Perhaps there is more emphasis on bullying in recent years because of the school shootings that have taken place over the last decade. Parents, teachers, and administrators begin to wonder why students become violent, destructive, and explosive. Perhaps some of this has to do with the malicious comments made in the hallways, the physical bullying that takes place after school, or simply the environment of competiveness that many schools possess.
Yet, emotional teen bullying, name-calling, and eating away at another student’s self esteem make up the quintessential experience of middle and high school. Although it’s not healthy, it’s a form of student-to-student interaction that has taken place for decades. The good news is that psychologists and sociologists are beginning to study student relationships more in depth. Rather than taking it for granted or dismissing it as the expected experience for a child, mental health professional organizations are beginning to take it seriously.
Bullying is the overt behavior of a teen to belittle a child, teen, or adult and to make that person feel inadequate. It can include harassment, physical harm, demeaning speech and efforts to ostracize that person. Bullying is an active behavior and is done with intention to harm another, whether physically or emotionally. The bully often expresses aggression because he or she feels jealous, insecure, out of control, or simply, not good enough. The target is the recipient of a bully’s aggression. Often, the target feels as though he or she deserves the harsh treatment, that it’s his or her fault, or feels powerless. Teaching him or her to take back control in order to stop the teen bullying can at times be effective.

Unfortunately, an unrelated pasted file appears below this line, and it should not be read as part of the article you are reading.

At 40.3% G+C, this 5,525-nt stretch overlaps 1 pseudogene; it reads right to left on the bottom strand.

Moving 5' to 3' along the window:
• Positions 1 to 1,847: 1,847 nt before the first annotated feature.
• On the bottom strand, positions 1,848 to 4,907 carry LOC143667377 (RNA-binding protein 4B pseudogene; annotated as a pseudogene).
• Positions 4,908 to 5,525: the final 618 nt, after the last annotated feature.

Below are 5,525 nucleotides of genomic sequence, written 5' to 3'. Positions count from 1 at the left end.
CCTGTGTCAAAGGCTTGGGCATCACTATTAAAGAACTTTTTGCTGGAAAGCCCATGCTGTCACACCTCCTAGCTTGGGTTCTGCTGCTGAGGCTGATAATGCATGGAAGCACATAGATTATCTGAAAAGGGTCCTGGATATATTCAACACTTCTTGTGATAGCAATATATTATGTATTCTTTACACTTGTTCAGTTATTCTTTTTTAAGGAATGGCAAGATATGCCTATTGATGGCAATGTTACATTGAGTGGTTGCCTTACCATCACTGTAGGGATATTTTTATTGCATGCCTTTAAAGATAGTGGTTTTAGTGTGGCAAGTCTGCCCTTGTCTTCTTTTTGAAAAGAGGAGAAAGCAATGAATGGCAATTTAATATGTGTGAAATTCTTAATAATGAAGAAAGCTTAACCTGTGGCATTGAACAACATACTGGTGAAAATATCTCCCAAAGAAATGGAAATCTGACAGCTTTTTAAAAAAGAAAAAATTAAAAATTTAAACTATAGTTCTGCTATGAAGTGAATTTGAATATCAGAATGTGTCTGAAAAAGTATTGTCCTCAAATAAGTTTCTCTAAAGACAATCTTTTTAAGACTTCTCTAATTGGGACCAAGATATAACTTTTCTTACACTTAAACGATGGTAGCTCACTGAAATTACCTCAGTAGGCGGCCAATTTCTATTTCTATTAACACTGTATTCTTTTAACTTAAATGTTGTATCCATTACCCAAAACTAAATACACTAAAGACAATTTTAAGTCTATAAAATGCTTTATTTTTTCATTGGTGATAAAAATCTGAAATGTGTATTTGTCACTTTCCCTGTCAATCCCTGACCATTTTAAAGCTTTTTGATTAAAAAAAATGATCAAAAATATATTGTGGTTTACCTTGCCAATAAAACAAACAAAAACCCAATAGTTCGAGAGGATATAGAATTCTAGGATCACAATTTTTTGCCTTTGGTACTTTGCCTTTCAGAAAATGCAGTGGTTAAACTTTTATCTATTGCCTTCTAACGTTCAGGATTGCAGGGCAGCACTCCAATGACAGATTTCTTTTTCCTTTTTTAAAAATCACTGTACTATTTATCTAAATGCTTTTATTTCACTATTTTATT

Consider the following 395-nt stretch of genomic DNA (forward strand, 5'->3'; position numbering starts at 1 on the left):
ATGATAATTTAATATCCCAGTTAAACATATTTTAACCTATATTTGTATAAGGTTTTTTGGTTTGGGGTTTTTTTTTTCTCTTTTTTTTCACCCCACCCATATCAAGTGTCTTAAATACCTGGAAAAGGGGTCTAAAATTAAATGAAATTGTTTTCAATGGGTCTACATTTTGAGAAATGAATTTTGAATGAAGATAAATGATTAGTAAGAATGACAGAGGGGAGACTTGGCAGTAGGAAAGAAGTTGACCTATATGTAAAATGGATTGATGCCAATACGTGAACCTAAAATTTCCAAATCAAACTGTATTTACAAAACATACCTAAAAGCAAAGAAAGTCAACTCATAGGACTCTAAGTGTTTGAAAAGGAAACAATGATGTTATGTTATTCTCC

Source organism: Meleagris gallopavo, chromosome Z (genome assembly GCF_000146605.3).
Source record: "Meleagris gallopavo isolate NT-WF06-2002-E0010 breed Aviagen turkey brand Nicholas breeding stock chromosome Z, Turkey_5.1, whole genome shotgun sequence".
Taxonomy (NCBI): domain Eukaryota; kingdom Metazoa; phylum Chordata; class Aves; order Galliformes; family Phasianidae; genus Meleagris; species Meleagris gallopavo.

The research born out of studying the effects of physical and emotional bullying is enlightening. For instance, a 2006 study of 380 students from ages five to 11 years old found that children rejected by their peers are more likely to withdraw from classroom activities and suffer academically. Peer rejection was the strong predictor, according to this study, of a child’s academic success.
What’s interesting is that when children get a little older. Those children who did the most gossiping and emotional abuse were well liked by their peers. However, those same children later in their academic career were not popular among their peers. Popularity and likeability were negatively correlated to gossiping and emotional abuse. The study showed that by high school, negative gossip turns kids off and loses its social power.
Knowing this information can help teachers and parents deal with difficult interaction and teen bullying among peers. For instance, instead of punishing the aggressor or the victim, a parent or teacher might not blame the victim and instead attempt to find the cause of the problem, which is often some form of rejection. Furthermore, an aggressor might also be the victim of a peer rejection and expressing his or her anger or hurt by being emotionally abusive.
American Psychological Association. (March 29, 2006). Schoolyard Blues: Impact of Gossip and Bullying. Retrieved on July 16, 2014 from: http://www.apa.org/research/action/blues.aspx
By Robert Hunt
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